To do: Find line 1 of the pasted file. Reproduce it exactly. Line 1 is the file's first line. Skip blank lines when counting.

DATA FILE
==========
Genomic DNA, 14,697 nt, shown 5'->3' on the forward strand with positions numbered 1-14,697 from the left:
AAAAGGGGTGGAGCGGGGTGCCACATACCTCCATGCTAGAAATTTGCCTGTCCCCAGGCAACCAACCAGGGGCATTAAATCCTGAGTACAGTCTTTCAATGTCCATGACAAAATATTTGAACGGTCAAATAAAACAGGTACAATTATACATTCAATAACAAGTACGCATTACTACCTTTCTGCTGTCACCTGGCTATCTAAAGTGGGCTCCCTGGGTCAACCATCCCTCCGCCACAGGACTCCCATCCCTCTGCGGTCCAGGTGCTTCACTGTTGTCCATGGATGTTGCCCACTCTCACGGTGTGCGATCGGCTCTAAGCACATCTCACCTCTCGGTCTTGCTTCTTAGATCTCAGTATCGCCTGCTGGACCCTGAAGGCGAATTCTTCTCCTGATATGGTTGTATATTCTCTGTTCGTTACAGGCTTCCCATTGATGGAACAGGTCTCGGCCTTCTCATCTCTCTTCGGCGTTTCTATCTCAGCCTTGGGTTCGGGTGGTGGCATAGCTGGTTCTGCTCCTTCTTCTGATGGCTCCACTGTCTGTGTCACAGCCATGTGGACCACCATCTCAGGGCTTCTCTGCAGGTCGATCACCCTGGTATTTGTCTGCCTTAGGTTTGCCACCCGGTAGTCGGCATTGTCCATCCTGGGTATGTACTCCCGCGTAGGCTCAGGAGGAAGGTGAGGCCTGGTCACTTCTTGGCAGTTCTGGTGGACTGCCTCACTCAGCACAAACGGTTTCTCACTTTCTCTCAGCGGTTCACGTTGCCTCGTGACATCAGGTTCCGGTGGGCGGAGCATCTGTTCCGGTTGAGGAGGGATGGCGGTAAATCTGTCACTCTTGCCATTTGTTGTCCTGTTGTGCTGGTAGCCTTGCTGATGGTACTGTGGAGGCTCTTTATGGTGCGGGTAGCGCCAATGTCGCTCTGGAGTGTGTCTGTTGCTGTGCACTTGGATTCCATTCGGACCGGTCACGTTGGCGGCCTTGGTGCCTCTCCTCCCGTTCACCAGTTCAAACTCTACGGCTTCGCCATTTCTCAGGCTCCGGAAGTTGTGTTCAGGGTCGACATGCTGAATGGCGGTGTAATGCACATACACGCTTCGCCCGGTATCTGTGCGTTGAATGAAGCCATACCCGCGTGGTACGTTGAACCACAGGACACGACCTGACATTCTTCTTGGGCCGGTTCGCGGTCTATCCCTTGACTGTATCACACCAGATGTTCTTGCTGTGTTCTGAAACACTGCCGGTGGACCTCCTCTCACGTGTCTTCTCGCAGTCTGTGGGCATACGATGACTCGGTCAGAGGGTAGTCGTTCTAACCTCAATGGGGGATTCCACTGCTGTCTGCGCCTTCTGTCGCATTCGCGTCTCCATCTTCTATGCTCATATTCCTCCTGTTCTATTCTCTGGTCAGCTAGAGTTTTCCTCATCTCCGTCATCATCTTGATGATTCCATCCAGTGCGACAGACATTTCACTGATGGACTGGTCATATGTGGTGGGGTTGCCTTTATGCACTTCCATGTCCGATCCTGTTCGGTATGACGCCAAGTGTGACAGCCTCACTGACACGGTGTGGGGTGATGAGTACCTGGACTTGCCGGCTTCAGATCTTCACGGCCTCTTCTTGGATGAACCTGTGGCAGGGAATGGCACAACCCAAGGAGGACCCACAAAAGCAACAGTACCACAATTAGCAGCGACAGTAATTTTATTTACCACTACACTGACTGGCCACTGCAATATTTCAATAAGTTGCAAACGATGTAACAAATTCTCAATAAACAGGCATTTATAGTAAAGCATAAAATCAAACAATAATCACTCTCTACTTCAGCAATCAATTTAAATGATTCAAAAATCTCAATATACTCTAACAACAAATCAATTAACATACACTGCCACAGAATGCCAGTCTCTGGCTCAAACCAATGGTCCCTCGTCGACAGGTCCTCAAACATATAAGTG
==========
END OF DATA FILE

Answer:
Genomic DNA, 14,697 nt, shown 5'->3' on the forward strand with positions numbered 1-14,697 from the left: